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Interview with Samer Jumean, Head of Financing and Capital Markets, Emirates Global Aluminium (EGA)

Inked against a backdrop of severe regional market volatility, Emirates Global Aluminium’s (EGA) US$4.9bn syndicated loan was a landmark transaction for the firm and a testament to what many practitioners already know: strong relationships and hard work are the bedrock of a good deal. Bonds & Loans speaks with Samer Jumean, Head of Financing and Capital Markets, Emirates Global Aluminium (EGA), winner of this year’s Syndicated Loan Deal of the Year Award by a Debut Borrower at the Bonds, Loans & Sukuk Middle East Awards 2016, about how the deal serves as a foundation for future transactions, the company’s ambitious growth plans, and the importance of strong relationship banks.

Jan 16, 2017 // 9:54AM

What are the major funding initiatives on the horizon at EGA?

The 2014 merger between Dubai Aluminium (DUBAL) and Emirates Aluminium (EMAL) gave birth to Emirates Global Aluminium (EGA),  one of the world’s largest producers of primary aluminium  and  one  of  the UAE’s largest industrial national champions. At the time of the merger, EGA relied on third parties for the supply of alumina, its main raw material input for the production of aluminium. This dependence led to EGA’s drive post the merger, to focus on integrating its operations upstream.

Within three years of the merger, EGA announced two major undertakings  in the upstream sector. The first was an alumina refinery project in Abu Dhabi known as the Taweelah Alumina Refinery. When Phase 1 of the Taweelah project is completed in 2018, it will supply 70% of EMAL’s alumina requirements. Phase 2 of the Taweelah project will eventually supply the remaining balance of EMAL’s alumina needs and a substantial portion of DUBAL’s. This alumina refinery project marks an important first step towards securing EGA’s alumina requirements and once the project is complete, EGA will substantially rely on its own assets for the supply of alumina. That said, 2017 is all about keeping construction ahead of schedule.

More recently, we announced the development of the first phase of a 50-year Bauxite mining concession in Guinea which involves a 12 million tpy bauxite mining operation along with associated infrastructure, including a railway and a port. The financing for this project is likely to be structured on a limited recourse basis with a financing plan to potentially involve a group of core lenders consisting of a number of multilateral and bilateral financing institutions, coupled with commercial banks benefiting from various political risk cover. Financing quantum along with the financial close date will be announced in due course.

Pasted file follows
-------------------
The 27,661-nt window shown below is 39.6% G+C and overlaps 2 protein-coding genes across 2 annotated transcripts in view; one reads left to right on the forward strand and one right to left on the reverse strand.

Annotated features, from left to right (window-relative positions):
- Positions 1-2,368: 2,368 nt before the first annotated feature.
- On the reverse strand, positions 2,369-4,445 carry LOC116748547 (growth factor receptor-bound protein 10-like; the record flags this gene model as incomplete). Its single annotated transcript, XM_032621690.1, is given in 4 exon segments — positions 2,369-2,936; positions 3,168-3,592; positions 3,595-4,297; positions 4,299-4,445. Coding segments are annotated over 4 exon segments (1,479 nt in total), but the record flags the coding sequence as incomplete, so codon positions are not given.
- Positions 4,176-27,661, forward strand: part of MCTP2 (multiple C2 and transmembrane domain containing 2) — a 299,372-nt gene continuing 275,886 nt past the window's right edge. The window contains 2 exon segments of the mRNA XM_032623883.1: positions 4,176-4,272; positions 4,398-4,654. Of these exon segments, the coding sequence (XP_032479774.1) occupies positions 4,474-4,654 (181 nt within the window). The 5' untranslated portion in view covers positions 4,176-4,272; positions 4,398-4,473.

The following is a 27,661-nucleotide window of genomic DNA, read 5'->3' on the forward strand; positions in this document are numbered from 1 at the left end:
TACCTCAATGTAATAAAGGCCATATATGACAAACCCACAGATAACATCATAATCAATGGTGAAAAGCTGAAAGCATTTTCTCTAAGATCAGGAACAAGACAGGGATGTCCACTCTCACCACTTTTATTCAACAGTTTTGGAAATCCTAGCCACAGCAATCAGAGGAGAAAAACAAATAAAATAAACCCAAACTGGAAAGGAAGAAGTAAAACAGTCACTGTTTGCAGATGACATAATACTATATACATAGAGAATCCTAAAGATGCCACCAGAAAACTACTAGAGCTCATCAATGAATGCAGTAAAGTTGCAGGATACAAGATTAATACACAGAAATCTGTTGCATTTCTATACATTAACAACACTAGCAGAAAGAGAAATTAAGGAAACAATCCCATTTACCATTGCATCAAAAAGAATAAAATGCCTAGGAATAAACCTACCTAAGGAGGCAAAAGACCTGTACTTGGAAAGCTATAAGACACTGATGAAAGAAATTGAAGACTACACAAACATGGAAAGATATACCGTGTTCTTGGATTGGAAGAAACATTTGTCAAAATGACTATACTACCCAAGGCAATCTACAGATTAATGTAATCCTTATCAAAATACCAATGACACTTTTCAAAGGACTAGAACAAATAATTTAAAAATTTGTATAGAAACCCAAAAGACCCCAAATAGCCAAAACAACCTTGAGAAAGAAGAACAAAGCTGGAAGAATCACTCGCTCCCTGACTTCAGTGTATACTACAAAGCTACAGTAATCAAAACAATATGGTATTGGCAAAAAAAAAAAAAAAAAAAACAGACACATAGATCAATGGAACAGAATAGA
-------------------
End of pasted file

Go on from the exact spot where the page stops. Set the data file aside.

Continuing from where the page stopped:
That said, 2017 will be a very important year in terms of allowing us to realise our strategy for integrating our operations upstream.

EGA has spent much of the past 24 months restructuring its balance sheet and capital structure, can you give us some background as to why you have restructured? How does EGA’s latest US$4.9bn syndicated loan fit-in with this strategy of re-organising the company’s capital structure?

EGA has been focusing on optimizing our capital structure in order to diversify our future funding sources of debt. EGA’s legacy firms of DUBAL and EMAL have historically relied on the commercial bank market and the ECAs for funding our large capital projects. As we look to the future, we expect to access new sources of finance such as the capital markets and with the optimization of our capital structure, EGA will access such new sources in the most efficient manner.

The recent US$ 4.9 billion term loan facility was the first of a series of transactions which we have targeted for optimizing our capital structure and reducing any perceived subordination by future EGA lenders. Follow-up transactions may involve the refinancing of DUBAL’s US$ 1.8 billion facility along with EMAL’s ECA facilities.

You’ve been very transparent by stating that the company will be looking to access the capital markets for future financings. What is your assessment of the current market? Do you envisage a good time to issue bonds or sukuk in the near future?

Recent transactions in the capital markets suggest that issuers from our region are benefiting from a strong investor appetite. Just look at the recent Saudi bond issue where it was reported that close to US$ 60 billion in orders were recorded. Current projections suggest that this appetite is likely to persist for some time. Having said that, EGA’s potential interest for tapping into the capital markets will be driven by many objectives. For example, we are keen on recycling back capital into the banking system because we believe this will be good for EGA and the country as a whole. To achieve this, we can utilize the proceeds of future capital markets issuances to take out existing bank loans and thus increasing the banks’ future lending capacity to EGA. Increasing bank lending capacity is an objective itself because when the going gets tough, you rely on your relationship banks to extend their balance sheets. Its more like an insurance policy.

Middle East

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